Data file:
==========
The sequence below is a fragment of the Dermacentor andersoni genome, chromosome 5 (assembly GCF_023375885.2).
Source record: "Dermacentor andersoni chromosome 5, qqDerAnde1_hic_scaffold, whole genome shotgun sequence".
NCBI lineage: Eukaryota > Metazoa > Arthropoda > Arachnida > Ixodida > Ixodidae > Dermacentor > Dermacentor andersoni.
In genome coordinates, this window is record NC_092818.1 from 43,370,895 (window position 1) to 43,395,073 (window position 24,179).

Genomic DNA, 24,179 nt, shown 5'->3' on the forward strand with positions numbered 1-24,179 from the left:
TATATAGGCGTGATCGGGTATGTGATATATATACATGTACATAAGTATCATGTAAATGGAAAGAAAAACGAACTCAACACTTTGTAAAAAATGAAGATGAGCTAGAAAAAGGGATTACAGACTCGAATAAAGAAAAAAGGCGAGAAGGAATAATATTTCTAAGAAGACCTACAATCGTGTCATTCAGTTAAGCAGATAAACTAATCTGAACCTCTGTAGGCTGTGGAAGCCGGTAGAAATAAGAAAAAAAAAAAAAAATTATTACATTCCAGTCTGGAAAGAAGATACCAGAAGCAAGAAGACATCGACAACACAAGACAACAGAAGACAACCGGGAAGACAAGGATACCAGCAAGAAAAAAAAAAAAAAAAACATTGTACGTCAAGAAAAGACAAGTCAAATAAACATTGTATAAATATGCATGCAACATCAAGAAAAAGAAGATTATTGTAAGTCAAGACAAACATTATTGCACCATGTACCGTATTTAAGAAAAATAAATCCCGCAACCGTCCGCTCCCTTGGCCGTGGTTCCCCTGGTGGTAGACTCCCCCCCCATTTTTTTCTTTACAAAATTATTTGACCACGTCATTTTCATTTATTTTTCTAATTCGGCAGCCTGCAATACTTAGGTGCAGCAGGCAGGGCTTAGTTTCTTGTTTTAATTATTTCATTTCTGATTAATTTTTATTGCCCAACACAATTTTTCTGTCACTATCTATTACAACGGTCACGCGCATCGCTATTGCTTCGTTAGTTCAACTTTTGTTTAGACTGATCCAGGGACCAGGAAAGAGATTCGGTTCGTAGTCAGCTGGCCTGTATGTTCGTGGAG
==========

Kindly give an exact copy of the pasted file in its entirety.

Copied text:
The sequence below is a fragment of the Dermacentor andersoni genome, chromosome 5 (assembly GCF_023375885.2).
Source record: "Dermacentor andersoni chromosome 5, qqDerAnde1_hic_scaffold, whole genome shotgun sequence".
NCBI lineage: Eukaryota > Metazoa > Arthropoda > Arachnida > Ixodida > Ixodidae > Dermacentor > Dermacentor andersoni.
In genome coordinates, this window is record NC_092818.1 from 43,370,895 (window position 1) to 43,395,073 (window position 24,179).

Genomic DNA, 24,179 nt, shown 5'->3' on the forward strand with positions numbered 1-24,179 from the left:
TATATAGGCGTGATCGGGTATGTGATATATATACATGTACATAAGTATCATGTAAATGGAAAGAAAAACGAACTCAACACTTTGTAAAAAATGAAGATGAGCTAGAAAAAGGGATTACAGACTCGAATAAAGAAAAAAGGCGAGAAGGAATAATATTTCTAAGAAGACCTACAATCGTGTCATTCAGTTAAGCAGATAAACTAATCTGAACCTCTGTAGGCTGTGGAAGCCGGTAGAAATAAGAAAAAAAAAAAAAAATTATTACATTCCAGTCTGGAAAGAAGATACCAGAAGCAAGAAGACATCGACAACACAAGACAACAGAAGACAACCGGGAAGACAAGGATACCAGCAAGAAAAAAAAAAAAAAAAACATTGTACGTCAAGAAAAGACAAGTCAAATAAACATTGTATAAATATGCATGCAACATCAAGAAAAAGAAGATTATTGTAAGTCAAGACAAACATTATTGCACCATGTACCGTATTTAAGAAAAATAAATCCCGCAACCGTCCGCTCCCTTGGCCGTGGTTCCCCTGGTGGTAGACTCCCCCCCCATTTTTTTCTTTACAAAATTATTTGACCACGTCATTTTCATTTATTTTTCTAATTCGGCAGCCTGCAATACTTAGGTGCAGCAGGCAGGGCTTAGTTTCTTGTTTTAATTATTTCATTTCTGATTAATTTTTATTGCCCAACACAATTTTTCTGTCACTATCTATTACAACGGTCACGCGCATCGCTATTGCTTCGTTAGTTCAACTTTTGTTTAGACTGATCCAGGGACCAGGAAAGAGATTCGGTTCGTAGTCAGCTGGCCTGTATGTTCGTGGAG